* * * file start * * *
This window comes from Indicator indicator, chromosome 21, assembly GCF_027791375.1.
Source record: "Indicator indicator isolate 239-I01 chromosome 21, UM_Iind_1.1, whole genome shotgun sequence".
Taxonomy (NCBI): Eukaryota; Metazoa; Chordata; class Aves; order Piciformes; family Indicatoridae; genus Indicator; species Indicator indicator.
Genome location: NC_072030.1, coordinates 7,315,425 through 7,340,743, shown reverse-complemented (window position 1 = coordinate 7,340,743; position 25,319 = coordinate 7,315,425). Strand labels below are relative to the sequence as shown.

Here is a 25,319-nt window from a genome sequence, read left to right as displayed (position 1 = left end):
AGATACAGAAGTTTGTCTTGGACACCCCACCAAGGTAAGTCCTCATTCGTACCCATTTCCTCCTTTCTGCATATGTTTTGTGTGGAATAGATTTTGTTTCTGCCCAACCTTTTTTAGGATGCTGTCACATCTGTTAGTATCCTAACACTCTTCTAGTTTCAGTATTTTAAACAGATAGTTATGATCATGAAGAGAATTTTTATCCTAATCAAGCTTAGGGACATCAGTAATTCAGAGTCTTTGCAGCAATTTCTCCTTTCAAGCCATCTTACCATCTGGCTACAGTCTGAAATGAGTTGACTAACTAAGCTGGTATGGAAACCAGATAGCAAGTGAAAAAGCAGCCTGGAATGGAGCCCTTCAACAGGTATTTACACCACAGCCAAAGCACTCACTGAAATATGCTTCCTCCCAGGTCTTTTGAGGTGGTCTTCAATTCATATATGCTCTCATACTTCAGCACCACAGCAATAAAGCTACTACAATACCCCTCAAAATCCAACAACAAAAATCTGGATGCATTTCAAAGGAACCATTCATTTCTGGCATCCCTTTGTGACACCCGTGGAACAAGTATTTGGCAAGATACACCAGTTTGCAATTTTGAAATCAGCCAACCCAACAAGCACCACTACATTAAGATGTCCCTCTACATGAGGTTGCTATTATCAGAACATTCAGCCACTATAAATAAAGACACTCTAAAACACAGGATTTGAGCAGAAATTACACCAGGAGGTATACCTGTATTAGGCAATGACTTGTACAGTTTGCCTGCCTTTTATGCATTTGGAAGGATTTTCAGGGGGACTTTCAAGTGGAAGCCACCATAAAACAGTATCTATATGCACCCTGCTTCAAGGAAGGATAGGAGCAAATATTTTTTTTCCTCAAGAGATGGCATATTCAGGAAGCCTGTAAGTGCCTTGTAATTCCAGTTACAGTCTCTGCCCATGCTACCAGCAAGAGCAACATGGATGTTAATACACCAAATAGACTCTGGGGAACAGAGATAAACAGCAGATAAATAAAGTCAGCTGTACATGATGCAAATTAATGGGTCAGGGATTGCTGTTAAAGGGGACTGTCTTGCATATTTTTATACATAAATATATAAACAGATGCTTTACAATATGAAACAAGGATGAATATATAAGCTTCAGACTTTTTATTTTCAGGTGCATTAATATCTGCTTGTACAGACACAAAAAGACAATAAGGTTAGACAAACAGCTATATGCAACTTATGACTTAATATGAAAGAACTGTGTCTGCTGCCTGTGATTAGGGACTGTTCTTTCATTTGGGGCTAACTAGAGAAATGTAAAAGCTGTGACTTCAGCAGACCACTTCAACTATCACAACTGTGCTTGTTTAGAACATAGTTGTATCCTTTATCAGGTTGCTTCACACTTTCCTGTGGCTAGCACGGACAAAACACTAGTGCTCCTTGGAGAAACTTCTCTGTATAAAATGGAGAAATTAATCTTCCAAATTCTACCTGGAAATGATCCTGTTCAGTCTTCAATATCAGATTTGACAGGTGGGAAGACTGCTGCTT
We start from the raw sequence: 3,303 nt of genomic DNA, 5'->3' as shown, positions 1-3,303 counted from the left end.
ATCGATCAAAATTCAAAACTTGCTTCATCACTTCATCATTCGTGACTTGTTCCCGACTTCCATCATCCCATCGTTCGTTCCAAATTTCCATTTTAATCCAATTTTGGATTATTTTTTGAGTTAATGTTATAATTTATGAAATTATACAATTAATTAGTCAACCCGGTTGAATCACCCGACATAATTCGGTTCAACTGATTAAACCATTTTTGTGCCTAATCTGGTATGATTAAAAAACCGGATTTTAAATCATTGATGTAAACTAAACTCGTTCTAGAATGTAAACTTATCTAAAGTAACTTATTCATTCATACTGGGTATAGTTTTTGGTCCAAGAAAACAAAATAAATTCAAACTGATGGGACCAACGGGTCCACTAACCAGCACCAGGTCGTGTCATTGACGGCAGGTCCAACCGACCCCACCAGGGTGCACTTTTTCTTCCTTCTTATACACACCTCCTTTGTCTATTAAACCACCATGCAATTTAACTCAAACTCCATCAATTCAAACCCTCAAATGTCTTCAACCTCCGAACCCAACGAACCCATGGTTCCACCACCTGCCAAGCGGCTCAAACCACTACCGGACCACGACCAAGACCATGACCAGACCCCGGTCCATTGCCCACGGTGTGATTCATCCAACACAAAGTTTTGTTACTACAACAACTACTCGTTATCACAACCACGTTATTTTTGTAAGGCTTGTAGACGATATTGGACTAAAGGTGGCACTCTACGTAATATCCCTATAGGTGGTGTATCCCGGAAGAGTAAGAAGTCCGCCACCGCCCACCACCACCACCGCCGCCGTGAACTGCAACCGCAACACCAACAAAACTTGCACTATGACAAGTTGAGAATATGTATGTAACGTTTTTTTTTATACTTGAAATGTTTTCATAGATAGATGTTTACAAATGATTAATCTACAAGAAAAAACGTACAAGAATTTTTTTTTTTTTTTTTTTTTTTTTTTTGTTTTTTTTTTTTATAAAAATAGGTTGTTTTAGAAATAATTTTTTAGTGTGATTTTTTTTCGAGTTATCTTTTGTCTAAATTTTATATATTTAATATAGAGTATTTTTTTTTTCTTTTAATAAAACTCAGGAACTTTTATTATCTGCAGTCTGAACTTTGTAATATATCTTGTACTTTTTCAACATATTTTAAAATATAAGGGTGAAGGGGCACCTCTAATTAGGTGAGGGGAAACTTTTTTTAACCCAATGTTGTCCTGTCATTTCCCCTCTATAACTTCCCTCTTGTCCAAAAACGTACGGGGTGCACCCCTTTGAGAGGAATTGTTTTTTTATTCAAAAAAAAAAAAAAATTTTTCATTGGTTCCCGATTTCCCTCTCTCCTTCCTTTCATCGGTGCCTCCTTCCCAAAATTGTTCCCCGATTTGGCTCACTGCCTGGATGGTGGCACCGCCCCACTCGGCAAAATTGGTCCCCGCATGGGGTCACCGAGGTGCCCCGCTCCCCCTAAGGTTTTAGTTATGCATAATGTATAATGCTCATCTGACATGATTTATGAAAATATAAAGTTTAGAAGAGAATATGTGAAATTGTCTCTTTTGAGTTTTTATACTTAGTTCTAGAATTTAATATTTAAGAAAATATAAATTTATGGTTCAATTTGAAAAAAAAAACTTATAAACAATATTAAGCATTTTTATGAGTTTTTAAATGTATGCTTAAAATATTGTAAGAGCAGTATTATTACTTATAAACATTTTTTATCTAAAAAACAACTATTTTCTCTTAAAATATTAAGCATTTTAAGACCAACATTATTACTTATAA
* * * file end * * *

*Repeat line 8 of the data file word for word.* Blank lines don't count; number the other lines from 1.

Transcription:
ATCGATCAAAATTCAAAACTTGCTTCATCACTTCATCATTCGTGACTTGTTCCCGACTTCCATCATCCCATCGTTCGTTCCAAATTTCCATTTTAATCCAATTTTGGATTATTTTTTGAGTTAATGTTATAATTTATGAAATTATACAATTAATTAGTCAACCCGGTTGAATCACCCGACATAATTCGGTTCAACTGATTAAACCATTTTTGTGCCTAATCTGGTATGATTAAAAAACCGGATTTTAAATCATTGATGTAAACTAAACTCGTTCTAGAATGTAAACTTATCTAAAGTAACTTATTCATTCATACTGGGTATAGTTTTTGGTCCAAGAAAACAAAATAAATTCAAACTGATGGGACCAACGGGTCCACTAACCAGCACCAGGTCGTGTCATTGACGGCAGGTCCAACCGACCCCACCAGGGTGCACTTTTTCTTCCTTCTTATACACACCTCCTTTGTCTATTAAACCACCATGCAATTTAACTCAAACTCCATCAATTCAAACCCTCAAATGTCTTCAACCTCCGAACCCAACGAACCCATGGTTCCACCACCTGCCAAGCGGCTCAAACCACTACCGGACCACGACCAAGACCATGACCAGACCCCGGTCCATTGCCCACGGTGTGATTCATCCAACACAAAGTTTTGTTACTACAACAACTACTCGTTATCACAACCACGTTATTTTTGTAAGGCTTGTAGACGATATTGGACTAAAGGTGGCACTCTACGTAATATCCCTATAGGTGGTGTATCCCGGAAGAGTAAGAAGTCCGCCACCGCCCACCACCACCACCGCCGCCGTGAACTGCAACCGCAACACCAACAAAACTTGCACTATGACAAGTTGAGAATATGTATGTAACGTTTTTTTTTATACTTGAAATGTTTTCATAGATAGATGTTTACAAATGATTAATCTACAAGAAAAAACGTACAAGAATTTTTTTTTTTTTTTTTTTTTTTTTTTTGTTTTTTTTTTTTATAAAAATAGGTTGTTTTAGAAATAATTTTTTAGTGTGATTTTTTTTCGAGTTATCTTTTGTCTAAATTTTATATATTTAATATAGAGTATTTTTTTTTTCTTTTAATAAAACTCAGGAACTTTTATTATCTGCAGTCTGAACTTTGTAATATATCTTGTACTTTTTCAACATATTTTAAAATATAAGGGTGAAGGGGCACCTCTAATTAGGTGAGGGGAAACTTTTTTTAACCCAATGTTGTCCTGTCATTTCCCCTCTATAACTTCCCTCTTGTCCAAAAACGTACGGGGTGCACCCCTTTGAGAGGAATTGTTTTTTTATTCAAAAAAAAAAAAAAATTTTTCATTGGTTCCCGATTTCCCTCTCTCCTTCCTTTCATCGGTGCCTCCTTCCCAAAATTGTTCCCCGATTTGGCTCACTGCCTGGATGGTGGCACCGCCCCACTCGGCAAAATTGGTCCCCGCATGGGGTCACCGAGGTGCCCCGCTCCCCCTAAGGTTTTAGTTATGCATAATGTATAATGCTCATCTGACATGATTTATGAAAATATAAAGTTTAGAAGAGAATATGTGAAATTGTCTCTTTTGAGTTTTTATACTTAGTTCTAGAATTTAATATTTAAGAAAATATAAATTTATGGTTCAATTTGAAAAAAAAAACTTATAAACAATATTAAGCATTTTTATGAGTTTTTAAATGTATGCTTAAAATATTGTAAGAGCAGTATTATTACTTATAAACATTTTTTATCTAAAAAACAACTATTTTCTCTTAAAATATTAAGCATTTTAAGACCAACATTATTACTTATAA